Some years ago my granddaughter was thought to have a learning disability: her schoolwork was much below what was expected of her -- until it was discovered she needed glasses. Suddenly, with corrective lenses, she found herself in a whole new world. The chalkboard was no longer an unintelligible blur, her books contained facts and ideas she had never seen before. As a humanity we are in a very similar situation. During most of the nineteenth century we had been trying to make sense out of a world we couldn't see properly and to learn from a book of nature we couldn't read. H. P. Blavatsky in her Secret Doctrine, provided lenses through which we could discern the wonders we are immersed in and a tool for shaping our future out of the amorphous substance of our daily venture into the unknown. When her message is used with intelligence and self-dependence, each individual can see more clearly what life is all about and the function of the human race in the cosmic whole.
People sometimes ask, why don't the Wise Ones, if they exist, come down and show us how to live? These people don't ask themselves, would I heed the message? or do I in fact follow the injunctions we already have? We have been given the panacea many times and consistently ignored it. A little honest thought tells us the cure for all our ills. If human beings were to take seriously the injunctions of the great teachers who have come and gone in the past, sharing with humanity the treasure of their personal discoveries and the wisdom of all ages, many of the causes of suffering would vanish.
When a messenger does appear and proclaims the ancient wisdom in a form intelligible to mortals, there is always a sacrifice involved. The effects of anything we do or think are farther reaching than we can possibly imagine. Every individual acts according to his understanding and convictions. Ultimately all his thoughts, words, and actions reflect the comprehension he has achieved. A teacher of spiritual verities knows that he is indirectly responsible for whatever results from what he teaches. Yet he volunteers to assume part of the responsibility for all that may be done, right or wrong, by anyone who has received from him any information, even a partial glimpse of truth, and the recipients' understanding or misunderstanding of it will have long-range effects.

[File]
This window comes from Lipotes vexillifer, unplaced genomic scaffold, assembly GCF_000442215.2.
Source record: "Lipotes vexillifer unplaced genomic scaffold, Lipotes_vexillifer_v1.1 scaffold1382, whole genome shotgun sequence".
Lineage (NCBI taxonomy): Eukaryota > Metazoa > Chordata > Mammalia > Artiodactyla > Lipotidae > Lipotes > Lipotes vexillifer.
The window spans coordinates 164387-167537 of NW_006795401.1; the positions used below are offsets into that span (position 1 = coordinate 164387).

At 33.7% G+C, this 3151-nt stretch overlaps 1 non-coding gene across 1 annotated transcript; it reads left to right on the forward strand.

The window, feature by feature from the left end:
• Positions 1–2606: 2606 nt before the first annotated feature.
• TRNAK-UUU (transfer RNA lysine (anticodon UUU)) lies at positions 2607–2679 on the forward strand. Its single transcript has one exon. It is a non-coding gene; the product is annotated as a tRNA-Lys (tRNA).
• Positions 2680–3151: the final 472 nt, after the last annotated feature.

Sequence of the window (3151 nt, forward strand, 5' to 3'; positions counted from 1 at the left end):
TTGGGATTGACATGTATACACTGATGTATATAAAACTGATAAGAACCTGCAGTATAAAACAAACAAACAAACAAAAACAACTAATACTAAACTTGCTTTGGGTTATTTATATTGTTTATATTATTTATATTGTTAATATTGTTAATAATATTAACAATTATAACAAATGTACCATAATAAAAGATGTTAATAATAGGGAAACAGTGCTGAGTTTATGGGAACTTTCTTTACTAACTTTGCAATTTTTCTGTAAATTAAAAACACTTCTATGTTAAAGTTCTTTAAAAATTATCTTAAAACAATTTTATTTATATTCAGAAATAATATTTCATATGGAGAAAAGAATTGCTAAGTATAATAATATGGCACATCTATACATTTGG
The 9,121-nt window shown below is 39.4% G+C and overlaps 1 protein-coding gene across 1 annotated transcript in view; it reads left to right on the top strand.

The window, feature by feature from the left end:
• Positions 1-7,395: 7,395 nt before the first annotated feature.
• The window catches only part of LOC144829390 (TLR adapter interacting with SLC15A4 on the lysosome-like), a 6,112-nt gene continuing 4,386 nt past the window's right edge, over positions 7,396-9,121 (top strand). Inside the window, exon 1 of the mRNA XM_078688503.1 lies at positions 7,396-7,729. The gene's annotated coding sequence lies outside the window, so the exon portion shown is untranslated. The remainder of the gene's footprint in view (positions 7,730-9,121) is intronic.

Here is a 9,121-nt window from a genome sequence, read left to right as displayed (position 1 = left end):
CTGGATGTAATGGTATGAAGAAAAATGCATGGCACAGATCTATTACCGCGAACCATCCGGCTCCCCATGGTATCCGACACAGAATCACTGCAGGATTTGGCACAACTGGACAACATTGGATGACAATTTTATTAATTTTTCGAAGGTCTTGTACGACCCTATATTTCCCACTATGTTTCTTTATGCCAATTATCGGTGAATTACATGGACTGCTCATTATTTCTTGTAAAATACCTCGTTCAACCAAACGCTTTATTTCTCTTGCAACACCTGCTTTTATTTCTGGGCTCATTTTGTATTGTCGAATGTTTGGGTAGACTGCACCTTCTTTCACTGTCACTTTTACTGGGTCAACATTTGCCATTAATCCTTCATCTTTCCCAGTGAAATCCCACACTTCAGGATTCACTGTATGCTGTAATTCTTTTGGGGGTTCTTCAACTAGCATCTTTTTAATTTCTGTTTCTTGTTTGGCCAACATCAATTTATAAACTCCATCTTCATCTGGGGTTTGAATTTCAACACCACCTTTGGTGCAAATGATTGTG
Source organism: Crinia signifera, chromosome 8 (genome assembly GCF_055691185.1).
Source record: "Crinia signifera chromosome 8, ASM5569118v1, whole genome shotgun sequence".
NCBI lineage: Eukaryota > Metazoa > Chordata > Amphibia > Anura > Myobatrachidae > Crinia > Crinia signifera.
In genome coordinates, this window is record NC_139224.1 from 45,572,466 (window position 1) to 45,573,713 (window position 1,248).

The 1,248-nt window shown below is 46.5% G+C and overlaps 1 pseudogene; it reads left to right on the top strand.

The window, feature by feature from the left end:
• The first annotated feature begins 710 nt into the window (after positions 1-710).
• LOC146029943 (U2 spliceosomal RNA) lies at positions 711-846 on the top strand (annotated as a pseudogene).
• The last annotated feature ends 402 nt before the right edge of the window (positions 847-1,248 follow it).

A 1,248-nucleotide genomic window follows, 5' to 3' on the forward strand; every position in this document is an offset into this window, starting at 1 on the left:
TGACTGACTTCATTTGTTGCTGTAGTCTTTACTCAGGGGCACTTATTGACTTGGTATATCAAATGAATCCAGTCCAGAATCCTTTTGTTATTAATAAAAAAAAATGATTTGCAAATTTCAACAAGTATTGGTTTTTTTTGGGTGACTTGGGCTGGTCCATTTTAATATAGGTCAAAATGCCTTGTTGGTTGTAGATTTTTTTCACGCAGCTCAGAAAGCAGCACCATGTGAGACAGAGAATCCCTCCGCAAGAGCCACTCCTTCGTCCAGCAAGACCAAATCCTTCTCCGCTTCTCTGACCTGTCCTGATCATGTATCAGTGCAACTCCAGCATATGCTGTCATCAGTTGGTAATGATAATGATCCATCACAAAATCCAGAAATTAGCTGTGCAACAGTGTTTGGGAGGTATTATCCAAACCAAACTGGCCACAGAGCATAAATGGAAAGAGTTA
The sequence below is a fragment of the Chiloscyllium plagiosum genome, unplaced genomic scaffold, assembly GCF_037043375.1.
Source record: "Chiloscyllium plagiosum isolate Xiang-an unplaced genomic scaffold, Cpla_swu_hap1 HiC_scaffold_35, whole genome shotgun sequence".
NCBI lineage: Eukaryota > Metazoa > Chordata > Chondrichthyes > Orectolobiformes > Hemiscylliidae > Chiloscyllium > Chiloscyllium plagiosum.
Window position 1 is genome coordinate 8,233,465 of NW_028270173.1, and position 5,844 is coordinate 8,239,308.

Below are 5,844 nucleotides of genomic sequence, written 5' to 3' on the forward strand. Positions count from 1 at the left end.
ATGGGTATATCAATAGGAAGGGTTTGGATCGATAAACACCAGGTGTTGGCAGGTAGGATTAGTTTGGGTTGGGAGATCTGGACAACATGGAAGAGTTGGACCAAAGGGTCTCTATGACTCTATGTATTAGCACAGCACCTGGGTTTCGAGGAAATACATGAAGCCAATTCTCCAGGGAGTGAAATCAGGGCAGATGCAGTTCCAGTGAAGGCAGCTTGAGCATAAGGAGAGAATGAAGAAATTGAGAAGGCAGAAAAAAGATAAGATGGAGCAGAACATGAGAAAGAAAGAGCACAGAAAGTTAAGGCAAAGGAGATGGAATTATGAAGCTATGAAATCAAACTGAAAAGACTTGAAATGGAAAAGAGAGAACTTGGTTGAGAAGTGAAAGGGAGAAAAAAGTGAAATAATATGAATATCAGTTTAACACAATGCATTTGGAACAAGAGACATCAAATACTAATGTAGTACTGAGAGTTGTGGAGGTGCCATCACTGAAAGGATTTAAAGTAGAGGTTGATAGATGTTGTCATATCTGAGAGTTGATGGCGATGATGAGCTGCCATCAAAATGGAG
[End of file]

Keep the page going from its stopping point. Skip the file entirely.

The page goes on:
The debt of gratitude owed to any spiritual teacher is so immense and untraceable, being often at second, third, or nth hand, that we tend to forget that what we are and do is based on our grasp of the realities we have learned -- not on the truths themselves, but on our comprehension of them, which is necessarily faulty and incomplete. Therefore we make many and many a mistake, all of which redound both on ourselves and on those who transmitted to us the treasure we have misused. Add to this the fact that no genuine teacher is ever recognized for what he is, and we can see the grossness of the injustice assailing any one who devotes him- or herself to enlightening others.
Perhaps if we realized the awesome responsibility taken on by a teacher of any degree, we should be much more careful about giving forth our own beliefs and creeds, and more grateful for the ideas of genuine worth that are passed on by those who are wiser than we. Sometimes the truths we receive are not palatable or demand more effort than we are willing to put forth in the rush and flurry of daily events. We don't appreciate learning of our shortcomings, but if we can compel ourselves to appraise with honesty our response to those admonitions which we inwardly know to be valuable and try to live up to the ideals that seem so remote and difficult, we might appreciably alter the temper of our strife-torn world by injecting a desire for harmony and mutual acceptance into the atmosphere we share. The general climate of world thinking could be enormously improved if a preponderance of human beings would consider the lasting values of spiritual living and apply them in practice.